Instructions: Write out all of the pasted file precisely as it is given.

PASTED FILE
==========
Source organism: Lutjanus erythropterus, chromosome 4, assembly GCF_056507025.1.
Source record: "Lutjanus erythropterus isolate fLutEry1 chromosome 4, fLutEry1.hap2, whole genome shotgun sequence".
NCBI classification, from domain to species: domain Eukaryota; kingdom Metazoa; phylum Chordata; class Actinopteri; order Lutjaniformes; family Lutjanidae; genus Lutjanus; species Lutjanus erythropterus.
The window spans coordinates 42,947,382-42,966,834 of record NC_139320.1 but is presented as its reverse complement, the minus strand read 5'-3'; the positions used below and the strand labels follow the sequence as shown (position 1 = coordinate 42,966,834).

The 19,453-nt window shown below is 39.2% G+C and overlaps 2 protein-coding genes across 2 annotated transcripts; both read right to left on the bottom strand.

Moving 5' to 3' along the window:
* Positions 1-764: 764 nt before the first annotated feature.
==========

Source organism: Lutjanus erythropterus, chromosome 4, assembly GCF_056507025.1.
Source record: "Lutjanus erythropterus isolate fLutEry1 chromosome 4, fLutEry1.hap2, whole genome shotgun sequence".
NCBI classification, from domain to species: domain Eukaryota; kingdom Metazoa; phylum Chordata; class Actinopteri; order Lutjaniformes; family Lutjanidae; genus Lutjanus; species Lutjanus erythropterus.
The window spans coordinates 42,947,382-42,966,834 of record NC_139320.1 but is presented as its reverse complement, the minus strand read 5'-3'; the positions used below and the strand labels follow the sequence as shown (position 1 = coordinate 42,966,834).

The 19,453-nt window shown below is 39.2% G+C and overlaps 2 protein-coding genes across 2 annotated transcripts; both read right to left on the bottom strand.

Moving 5' to 3' along the window:
* Positions 1-764: 764 nt before the first annotated feature.